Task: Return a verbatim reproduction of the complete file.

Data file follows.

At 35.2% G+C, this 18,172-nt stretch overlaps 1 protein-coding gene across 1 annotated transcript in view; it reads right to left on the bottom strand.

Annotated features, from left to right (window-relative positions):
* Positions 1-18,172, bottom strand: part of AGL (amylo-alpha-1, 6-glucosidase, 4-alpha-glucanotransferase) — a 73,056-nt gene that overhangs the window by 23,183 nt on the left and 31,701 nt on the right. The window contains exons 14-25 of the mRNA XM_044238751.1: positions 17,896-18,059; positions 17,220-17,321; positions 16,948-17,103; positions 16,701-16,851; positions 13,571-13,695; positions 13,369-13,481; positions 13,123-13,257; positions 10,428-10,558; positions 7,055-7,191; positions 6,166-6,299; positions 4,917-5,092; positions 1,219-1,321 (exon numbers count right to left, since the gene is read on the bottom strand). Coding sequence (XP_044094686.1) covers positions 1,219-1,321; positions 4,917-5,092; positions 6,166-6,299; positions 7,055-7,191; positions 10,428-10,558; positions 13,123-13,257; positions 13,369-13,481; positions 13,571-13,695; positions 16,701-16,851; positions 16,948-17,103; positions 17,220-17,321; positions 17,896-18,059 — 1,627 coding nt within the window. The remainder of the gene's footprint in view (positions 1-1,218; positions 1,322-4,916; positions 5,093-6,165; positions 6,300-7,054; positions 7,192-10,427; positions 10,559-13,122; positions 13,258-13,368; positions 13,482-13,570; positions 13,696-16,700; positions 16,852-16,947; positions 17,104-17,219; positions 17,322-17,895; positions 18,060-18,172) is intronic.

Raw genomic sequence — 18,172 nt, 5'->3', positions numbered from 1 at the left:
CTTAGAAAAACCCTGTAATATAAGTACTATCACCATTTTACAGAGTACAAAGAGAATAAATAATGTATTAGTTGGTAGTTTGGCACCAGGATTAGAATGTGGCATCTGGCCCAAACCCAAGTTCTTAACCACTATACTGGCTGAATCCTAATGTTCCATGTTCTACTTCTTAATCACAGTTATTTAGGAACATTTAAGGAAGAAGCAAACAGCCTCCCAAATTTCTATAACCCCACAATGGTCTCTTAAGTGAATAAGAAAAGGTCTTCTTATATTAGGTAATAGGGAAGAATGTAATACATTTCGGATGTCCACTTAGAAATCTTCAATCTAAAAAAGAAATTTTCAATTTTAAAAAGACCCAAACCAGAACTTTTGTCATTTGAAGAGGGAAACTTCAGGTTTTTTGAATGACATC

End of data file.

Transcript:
At 35.2% G+C, this 18,172-nt stretch overlaps 1 protein-coding gene across 1 annotated transcript in view; it reads right to left on the bottom strand.

Annotated features, from left to right (window-relative positions):
* Positions 1-18,172, bottom strand: part of AGL (amylo-alpha-1, 6-glucosidase, 4-alpha-glucanotransferase) — a 73,056-nt gene that overhangs the window by 23,183 nt on the left and 31,701 nt on the right. The window contains exons 14-25 of the mRNA XM_044238751.1: positions 17,896-18,059; positions 17,220-17,321; positions 16,948-17,103; positions 16,701-16,851; positions 13,571-13,695; positions 13,369-13,481; positions 13,123-13,257; positions 10,428-10,558; positions 7,055-7,191; positions 6,166-6,299; positions 4,917-5,092; positions 1,219-1,321 (exon numbers count right to left, since the gene is read on the bottom strand). Coding sequence (XP_044094686.1) covers positions 1,219-1,321; positions 4,917-5,092; positions 6,166-6,299; positions 7,055-7,191; positions 10,428-10,558; positions 13,123-13,257; positions 13,369-13,481; positions 13,571-13,695; positions 16,701-16,851; positions 16,948-17,103; positions 17,220-17,321; positions 17,896-18,059 — 1,627 coding nt within the window. The remainder of the gene's footprint in view (positions 1-1,218; positions 1,322-4,916; positions 5,093-6,165; positions 6,300-7,054; positions 7,192-10,427; positions 10,559-13,122; positions 13,258-13,368; positions 13,482-13,570; positions 13,696-16,700; positions 16,852-16,947; positions 17,104-17,219; positions 17,322-17,895; positions 18,060-18,172) is intronic.

Raw genomic sequence — 18,172 nt, 5'->3', positions numbered from 1 at the left:
CTTAGAAAAACCCTGTAATATAAGTACTATCACCATTTTACAGAGTACAAAGAGAATAAATAATGTATTAGTTGGTAGTTTGGCACCAGGATTAGAATGTGGCATCTGGCCCAAACCCAAGTTCTTAACCACTATACTGGCTGAATCCTAATGTTCCATGTTCTACTTCTTAATCACAGTTATTTAGGAACATTTAAGGAAGAAGCAAACAGCCTCCCAAATTTCTATAACCCCACAATGGTCTCTTAAGTGAATAAGAAAAGGTCTTCTTATATTAGGTAATAGGGAAGAATGTAATACATTTCGGATGTCCACTTAGAAATCTTCAATCTAAAAAAGAAATTTTCAATTTTAAAAAGACCCAAACCAGAACTTTTGTCATTTGAAGAGGGAAACTTCAGGTTTTTTGAATGACATC